Their mother shook with fear and fainted. Nisreen tried again and again to bring her a glass of water. The granddaughters started to shout, “We want water, we want water!” Finally, Nidal stood up, pushed the soldier aside, and filled a glass. The soldiers tried to restrain him, they cursed him, but he gave his mother the water. Then they tied his hands, and sat everyone down. Nisreen could hear her family all around her in other parts of the house screaming. “You can’t imagine the agony of hearing people above, from my brother Said’s house shouting; from outside my brother Khader and his daughters screaming, my brother Walid and his wife Shifa yelling, cries from all directions.” She pleaded with the soldiers to allow her to go to her brother and his daughters, who were visiting from Florida, but they would not let her. Across the courtyard, Walid, Mohammad’s father, tried to reason with the soldiers to allow him to go to his sister. But they would not let him.
On it went, for over an hour, until the soldiers decided to search one room for a third time. Nisreen was stunned to see soldiers throw up the bed and find Mohammad al-Azza. Immediately, they began kicking him and beating him with their fists and rifles. She saw him trying to shield his healing face, and then the soldiers slammed the door, as the pounding continued.
When they carried him out of the room, the soldiers surrounded him so tightly that no one could exchange a word with him. He caught his uncle Nidal’s eye for a moment, and then they took him off, barefoot, wearing shorts and a sleeveless undershirt.
They dragged him up to the street. He must have heard more screams and shouts from the neighborhood through the blows of the boots and fists. His sister Rasha came downstairs from her apartment across the street, and she could not quite identify him, or perhaps did not want to. She called out: “Who is there?” A soldier showed a bright light in her face, and another slammed his rifle butt hard into Muhammad’s back, forcing him to cry out. And so she knew. On the street, Mohammad’s aunt managed to tell a soldier who spoke Arabic that he had just had surgery on his face, please not to hit his cheekbone. “We promise,” said the soldier, as the blows fell all over Mohammad’s body.
He was gone. The al-Azza family took stock. All of the men had been handcuffed and thrown to the floor. Mohammad’s mother, father, brother, cousins, aunts, and uncles had all been hit. Four people went to the hospital: Nidal for his badly bruised ribs. Nidal’s older brother Khader, who was visiting from the United States for wounds to his back and legs. Khader’s twenty-two-year-old daughter Majd, whose two toenails had been torn as a soldier crashed open a door as she tried to video the whole thing. Majd’s cousin, Sadeel had watched as a soldier hit her father and brother, and then she saw another winking at her in her pajamas. The normally quiet sixteen-year-old slapped him across the face, and he slammed a rifle butt onto the top of her hand.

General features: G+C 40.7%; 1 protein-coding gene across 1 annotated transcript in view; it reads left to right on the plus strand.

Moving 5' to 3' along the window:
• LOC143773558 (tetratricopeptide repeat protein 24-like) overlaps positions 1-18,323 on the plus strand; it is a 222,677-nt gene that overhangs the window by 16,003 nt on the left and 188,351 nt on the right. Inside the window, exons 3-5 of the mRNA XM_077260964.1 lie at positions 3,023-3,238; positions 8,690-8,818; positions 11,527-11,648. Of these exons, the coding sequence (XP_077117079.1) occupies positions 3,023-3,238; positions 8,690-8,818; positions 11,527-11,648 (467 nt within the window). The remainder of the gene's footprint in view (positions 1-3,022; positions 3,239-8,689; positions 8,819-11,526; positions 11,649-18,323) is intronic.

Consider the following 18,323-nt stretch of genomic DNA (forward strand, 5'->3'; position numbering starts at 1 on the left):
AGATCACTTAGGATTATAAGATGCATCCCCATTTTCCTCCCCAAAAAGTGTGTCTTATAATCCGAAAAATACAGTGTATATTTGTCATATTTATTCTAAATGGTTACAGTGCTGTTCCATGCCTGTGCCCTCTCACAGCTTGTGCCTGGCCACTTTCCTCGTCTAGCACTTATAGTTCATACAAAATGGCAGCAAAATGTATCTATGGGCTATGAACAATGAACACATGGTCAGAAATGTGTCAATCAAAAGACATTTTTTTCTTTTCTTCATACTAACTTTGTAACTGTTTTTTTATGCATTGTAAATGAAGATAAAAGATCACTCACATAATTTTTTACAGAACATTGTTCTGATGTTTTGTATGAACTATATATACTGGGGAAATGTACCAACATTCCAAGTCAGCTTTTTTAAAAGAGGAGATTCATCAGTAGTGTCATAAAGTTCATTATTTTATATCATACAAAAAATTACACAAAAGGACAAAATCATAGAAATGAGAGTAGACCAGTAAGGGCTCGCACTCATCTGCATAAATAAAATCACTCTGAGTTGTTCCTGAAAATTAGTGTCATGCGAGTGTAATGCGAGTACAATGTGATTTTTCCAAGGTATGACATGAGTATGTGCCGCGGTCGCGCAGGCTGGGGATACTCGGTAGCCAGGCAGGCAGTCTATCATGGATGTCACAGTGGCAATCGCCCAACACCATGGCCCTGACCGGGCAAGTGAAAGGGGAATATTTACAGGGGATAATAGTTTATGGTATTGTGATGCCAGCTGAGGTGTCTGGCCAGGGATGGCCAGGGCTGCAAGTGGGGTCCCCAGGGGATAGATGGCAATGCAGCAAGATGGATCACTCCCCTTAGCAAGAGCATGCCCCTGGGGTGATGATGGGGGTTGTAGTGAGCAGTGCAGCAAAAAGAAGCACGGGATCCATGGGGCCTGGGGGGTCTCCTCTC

By the middle of the next morning, friends and neighbors were gathering in the family home. The family was spent and angry, if not exactly surprised. “What do we expect?” said the mother of another young prisoner. They were both defiant and filled with grief. “I am not afraid of them,” said Muhammad’s mother, Shifa, who bore a huge bruise on her elbow, “I just worry about them hurting our children.” Muhammad’s sister agonized: “I hate to imagine Muhammad hiding there under the bed for over an hour, listening to the punches and the screams.” Word came that Muhammad was at an interrogation center. A lawyer visited him and saw contusions on his forehead, his elbow, his leg, his chest. He was still barefoot.
The next day came word that he had been moved to a detention center where he would be housed with other Palestinian prisoners. I saw his sister smile for the first time. It would not be the care of family, but all those other boys and men would look after him, make sure that he had clothes and shoes and food from the canteen. And, as a friend of his posted on Facebook, these other men were lucky too, for Mohammad would surely bring them his light spirit and humor. What kind of a disaster do Palestinians live that their homes become spaces of terror and sisters breath a sigh of relief when their brothers enter one prison rather than another? At a court date a few days later, his lawyer read the accusation: That he had known about protests before they occurred, and thus that he was part of the protests. But are journalists not meant to know about the events they cover?
From the headlines, it can seem that Israeli-Palestinian politics happens primarily in terms of diplomacy—handshakes offered or withheld, words measured by the syllable—and the occasional gunshot or explosion. Here in Aida Refugee Camp, the struggle is over collective rights, like refugees’ rights to return and the right to freedom of expression. Yet, it is also over the barest of capacities: bringing a glass of water to one’s elderly mother, being able to protect a beloved nephew, brother, and son. When authorities deny these basic securities, Palestinians know the struggle for freedom must continue.
[Click here to view photographs by Mohammad al-Azza and read about his being shot by Israeli sodliers in April 2013.]